In some very sad news, economist Gary Becker — one of the first economists to try to explain topics like race, crime, drugs and human capital — has died at the age of 83. One of the most creative economists of his generation, Becker pioneered economic research into what eventually became the pop Freakonomics of Steven Levitt and Stephen J. Dubner. In 1992, he was awarded the Nobel Prize in economics for "having extended the domain of economic theory to aspects of human behavior which had previously been dealt with — if at all — by other social science disciplines such as sociology, demography and criminology."
His top works challenged assumptions that had sometimes stood for generations and have since gone on to radically influence both the way we think about specific issues and how, more generally, we approach various situations, drawing in systems of analysis and swaths of data we might otherwise think was unnecessary or irrelevant. Here's a glimpse of some of the late Becker's work:
The "rotten kid theorem." This proposal argued that if a household is headed by a generous person who provides financial support to other members of a family, each member (no matter how selfish) will "maximize his or her own utility by taking actions that lead to the maximization of total family income" — if they know what's good for them. That means even an extremely nasty son or daughter of an altruistic parent will have an incentive to play nice if the parents makes their welfare contingent on the welfare of their fellow progeny. Or, for example, they would have an incentive to help their siblings' career out if their destitution would mean the rotten, successful sibling would receive less money from the will.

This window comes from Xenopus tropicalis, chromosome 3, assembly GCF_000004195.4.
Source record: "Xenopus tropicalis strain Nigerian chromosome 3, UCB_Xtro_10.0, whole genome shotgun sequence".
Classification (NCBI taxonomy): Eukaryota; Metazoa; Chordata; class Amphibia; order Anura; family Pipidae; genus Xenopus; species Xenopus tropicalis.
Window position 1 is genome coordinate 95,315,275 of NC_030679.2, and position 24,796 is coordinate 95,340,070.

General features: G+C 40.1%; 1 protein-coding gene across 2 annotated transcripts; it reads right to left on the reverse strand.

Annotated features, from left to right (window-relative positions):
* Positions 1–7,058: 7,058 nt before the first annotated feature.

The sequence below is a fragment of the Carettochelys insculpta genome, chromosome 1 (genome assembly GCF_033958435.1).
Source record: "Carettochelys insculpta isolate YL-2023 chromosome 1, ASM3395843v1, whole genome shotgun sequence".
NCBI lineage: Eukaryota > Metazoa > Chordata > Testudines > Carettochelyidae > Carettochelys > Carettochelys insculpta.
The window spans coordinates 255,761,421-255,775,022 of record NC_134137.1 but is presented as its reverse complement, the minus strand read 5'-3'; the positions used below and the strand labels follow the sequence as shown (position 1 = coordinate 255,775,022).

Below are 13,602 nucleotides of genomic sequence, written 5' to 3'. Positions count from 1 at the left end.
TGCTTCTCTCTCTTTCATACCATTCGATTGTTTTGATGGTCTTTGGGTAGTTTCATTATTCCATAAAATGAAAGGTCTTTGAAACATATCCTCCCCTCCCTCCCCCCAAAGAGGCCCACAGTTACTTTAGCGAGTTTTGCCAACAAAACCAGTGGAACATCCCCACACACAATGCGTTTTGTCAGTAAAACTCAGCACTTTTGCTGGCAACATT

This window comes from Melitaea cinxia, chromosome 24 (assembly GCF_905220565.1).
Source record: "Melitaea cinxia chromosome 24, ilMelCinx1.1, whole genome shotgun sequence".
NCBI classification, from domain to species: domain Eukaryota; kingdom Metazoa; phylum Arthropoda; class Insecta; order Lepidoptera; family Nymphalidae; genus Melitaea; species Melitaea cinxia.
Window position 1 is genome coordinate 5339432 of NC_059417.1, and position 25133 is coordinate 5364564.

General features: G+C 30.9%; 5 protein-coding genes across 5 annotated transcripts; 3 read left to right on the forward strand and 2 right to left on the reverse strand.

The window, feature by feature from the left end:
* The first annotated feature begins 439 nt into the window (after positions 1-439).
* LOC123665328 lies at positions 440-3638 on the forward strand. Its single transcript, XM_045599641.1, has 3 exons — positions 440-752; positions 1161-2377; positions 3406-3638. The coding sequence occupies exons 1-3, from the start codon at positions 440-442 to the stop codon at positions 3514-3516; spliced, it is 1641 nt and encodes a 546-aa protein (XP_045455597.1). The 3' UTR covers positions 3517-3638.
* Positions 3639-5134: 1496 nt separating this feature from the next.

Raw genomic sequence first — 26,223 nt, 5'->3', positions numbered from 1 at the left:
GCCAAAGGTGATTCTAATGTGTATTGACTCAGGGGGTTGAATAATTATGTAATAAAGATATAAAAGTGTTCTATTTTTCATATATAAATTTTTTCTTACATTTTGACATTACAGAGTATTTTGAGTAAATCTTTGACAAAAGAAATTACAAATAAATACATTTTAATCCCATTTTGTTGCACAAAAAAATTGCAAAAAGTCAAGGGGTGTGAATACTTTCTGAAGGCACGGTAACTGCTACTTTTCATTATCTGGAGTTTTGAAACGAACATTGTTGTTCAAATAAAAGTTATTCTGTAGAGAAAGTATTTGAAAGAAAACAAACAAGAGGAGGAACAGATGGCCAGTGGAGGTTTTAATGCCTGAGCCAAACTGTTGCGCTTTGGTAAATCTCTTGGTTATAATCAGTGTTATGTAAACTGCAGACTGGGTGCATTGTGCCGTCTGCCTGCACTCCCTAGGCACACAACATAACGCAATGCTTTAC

In practice, this means that parents should delay gifts of money or expensive trinkets and gadgets to their siblings as long as possible ... preferably until after they're dead as a doornail. And it suggests that money should be willed out according to needs.
Though later economists showed that there were conditions under which the idea could be defeated, other contemporary research has shown it can be applied to an interesting number of situations, like whether you should let your spouse carry out some annoying behaviors because they'll overcompensate with gifts and doting behavior in return.
The economics of discrimination: In one of his more major theories, Becker argued against the Marxist theory of racism in his 1957 book The Economics of Discrimination, concluding that discrimination actually hurts both the victim and the racist. Marxist explanations of racial relations typically argue that discrimination gives the bigot a leg up, helping them systematically exploit minorities. But Becker formalized a definition of prejudice and argued that discrimination prevents employers from hiring the right people and assembling a productive workforce. Thus, non-discriminatory employers will eventually outcompete the racists, whose businesses will fail in a competitive market. Becker thus argued that racism is economically irrational.